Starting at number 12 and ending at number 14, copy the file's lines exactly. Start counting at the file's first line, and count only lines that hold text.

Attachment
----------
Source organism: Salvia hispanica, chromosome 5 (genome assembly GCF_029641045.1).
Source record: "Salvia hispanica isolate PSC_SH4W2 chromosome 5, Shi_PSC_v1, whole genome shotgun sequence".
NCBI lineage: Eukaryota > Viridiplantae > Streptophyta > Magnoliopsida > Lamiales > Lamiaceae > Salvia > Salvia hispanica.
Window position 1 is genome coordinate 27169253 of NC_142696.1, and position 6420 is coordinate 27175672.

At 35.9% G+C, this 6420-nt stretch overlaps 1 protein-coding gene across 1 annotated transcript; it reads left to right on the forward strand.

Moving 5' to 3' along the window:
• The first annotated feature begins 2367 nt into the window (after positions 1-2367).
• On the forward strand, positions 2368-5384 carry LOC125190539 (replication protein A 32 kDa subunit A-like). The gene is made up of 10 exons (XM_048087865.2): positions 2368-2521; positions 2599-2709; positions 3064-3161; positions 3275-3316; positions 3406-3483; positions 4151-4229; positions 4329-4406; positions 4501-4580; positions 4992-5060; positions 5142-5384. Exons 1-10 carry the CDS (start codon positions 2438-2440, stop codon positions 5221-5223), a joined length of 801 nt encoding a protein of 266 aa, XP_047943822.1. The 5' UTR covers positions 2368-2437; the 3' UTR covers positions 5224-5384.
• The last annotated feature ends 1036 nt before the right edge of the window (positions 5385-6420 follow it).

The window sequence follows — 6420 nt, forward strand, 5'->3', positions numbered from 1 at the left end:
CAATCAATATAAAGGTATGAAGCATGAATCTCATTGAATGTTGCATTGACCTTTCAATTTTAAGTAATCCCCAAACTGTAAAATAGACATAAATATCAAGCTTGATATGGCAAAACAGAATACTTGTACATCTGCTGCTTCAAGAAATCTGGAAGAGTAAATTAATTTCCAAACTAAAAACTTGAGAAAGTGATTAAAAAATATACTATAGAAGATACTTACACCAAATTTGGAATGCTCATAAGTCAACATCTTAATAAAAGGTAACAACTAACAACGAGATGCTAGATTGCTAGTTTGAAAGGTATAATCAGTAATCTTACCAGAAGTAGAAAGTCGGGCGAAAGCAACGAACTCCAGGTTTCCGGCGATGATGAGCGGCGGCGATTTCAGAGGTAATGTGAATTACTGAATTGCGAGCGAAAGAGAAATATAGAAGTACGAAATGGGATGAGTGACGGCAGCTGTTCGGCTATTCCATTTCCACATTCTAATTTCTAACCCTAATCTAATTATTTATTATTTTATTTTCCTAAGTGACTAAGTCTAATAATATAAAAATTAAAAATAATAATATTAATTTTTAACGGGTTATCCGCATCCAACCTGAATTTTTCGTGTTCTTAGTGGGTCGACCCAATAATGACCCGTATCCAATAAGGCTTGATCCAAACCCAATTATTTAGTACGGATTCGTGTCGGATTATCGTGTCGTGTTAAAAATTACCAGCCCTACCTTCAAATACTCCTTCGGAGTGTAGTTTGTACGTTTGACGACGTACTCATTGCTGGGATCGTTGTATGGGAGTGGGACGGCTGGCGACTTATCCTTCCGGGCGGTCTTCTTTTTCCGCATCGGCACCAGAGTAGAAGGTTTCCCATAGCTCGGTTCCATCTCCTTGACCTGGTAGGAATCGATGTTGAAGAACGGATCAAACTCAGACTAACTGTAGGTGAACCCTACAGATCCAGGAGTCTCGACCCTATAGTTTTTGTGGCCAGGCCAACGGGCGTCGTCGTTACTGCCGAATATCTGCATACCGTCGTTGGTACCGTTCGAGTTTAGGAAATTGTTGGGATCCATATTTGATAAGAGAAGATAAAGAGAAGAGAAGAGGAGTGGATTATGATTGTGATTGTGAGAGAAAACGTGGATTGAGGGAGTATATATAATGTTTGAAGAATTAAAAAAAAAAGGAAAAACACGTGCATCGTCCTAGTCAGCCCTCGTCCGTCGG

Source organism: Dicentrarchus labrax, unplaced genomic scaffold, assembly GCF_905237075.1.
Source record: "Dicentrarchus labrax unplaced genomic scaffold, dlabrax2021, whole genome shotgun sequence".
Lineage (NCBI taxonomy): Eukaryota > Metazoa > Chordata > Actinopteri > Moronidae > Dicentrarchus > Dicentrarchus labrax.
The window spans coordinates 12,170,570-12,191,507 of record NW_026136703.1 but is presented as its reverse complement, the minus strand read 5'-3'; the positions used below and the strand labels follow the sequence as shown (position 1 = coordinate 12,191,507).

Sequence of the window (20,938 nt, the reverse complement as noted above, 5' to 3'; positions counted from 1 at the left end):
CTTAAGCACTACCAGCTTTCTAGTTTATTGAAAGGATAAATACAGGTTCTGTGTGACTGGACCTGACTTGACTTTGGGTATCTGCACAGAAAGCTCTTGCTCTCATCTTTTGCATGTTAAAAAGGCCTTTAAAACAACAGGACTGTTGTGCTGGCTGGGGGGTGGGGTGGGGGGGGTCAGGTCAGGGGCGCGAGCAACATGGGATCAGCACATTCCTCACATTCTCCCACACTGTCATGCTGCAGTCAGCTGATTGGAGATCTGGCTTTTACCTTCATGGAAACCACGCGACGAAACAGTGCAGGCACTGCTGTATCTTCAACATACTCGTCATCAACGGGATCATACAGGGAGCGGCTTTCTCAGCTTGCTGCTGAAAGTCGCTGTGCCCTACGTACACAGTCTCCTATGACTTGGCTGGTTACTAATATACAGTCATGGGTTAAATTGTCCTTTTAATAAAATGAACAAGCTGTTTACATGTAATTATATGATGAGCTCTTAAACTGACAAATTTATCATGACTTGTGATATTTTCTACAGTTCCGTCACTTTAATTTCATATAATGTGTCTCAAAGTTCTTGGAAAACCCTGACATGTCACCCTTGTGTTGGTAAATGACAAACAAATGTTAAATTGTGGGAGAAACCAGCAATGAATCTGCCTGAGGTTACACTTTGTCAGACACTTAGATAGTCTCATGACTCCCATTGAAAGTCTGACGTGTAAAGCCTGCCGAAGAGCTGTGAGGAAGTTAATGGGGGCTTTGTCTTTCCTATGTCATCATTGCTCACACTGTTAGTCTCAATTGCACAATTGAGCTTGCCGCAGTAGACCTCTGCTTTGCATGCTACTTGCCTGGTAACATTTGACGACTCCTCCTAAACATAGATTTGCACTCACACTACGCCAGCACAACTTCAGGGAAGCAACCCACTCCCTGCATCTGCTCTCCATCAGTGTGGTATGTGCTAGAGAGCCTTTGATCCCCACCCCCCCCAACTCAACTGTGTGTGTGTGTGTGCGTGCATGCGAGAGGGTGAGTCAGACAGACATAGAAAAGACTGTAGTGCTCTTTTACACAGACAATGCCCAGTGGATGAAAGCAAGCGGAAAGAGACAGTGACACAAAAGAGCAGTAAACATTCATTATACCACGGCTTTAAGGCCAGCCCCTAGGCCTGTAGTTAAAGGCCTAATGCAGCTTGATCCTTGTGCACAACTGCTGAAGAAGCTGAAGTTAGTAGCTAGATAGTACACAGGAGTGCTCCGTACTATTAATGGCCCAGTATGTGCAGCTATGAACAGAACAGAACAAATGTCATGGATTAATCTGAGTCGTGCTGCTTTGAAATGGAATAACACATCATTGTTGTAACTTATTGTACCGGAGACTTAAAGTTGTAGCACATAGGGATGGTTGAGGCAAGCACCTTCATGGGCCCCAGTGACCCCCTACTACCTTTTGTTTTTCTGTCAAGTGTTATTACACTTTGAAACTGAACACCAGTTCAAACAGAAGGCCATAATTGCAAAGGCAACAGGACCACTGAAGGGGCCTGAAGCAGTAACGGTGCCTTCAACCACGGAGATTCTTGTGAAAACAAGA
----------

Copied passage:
Source organism: Dicentrarchus labrax, unplaced genomic scaffold, assembly GCF_905237075.1.
Source record: "Dicentrarchus labrax unplaced genomic scaffold, dlabrax2021, whole genome shotgun sequence".
Lineage (NCBI taxonomy): Eukaryota > Metazoa > Chordata > Actinopteri > Moronidae > Dicentrarchus > Dicentrarchus labrax.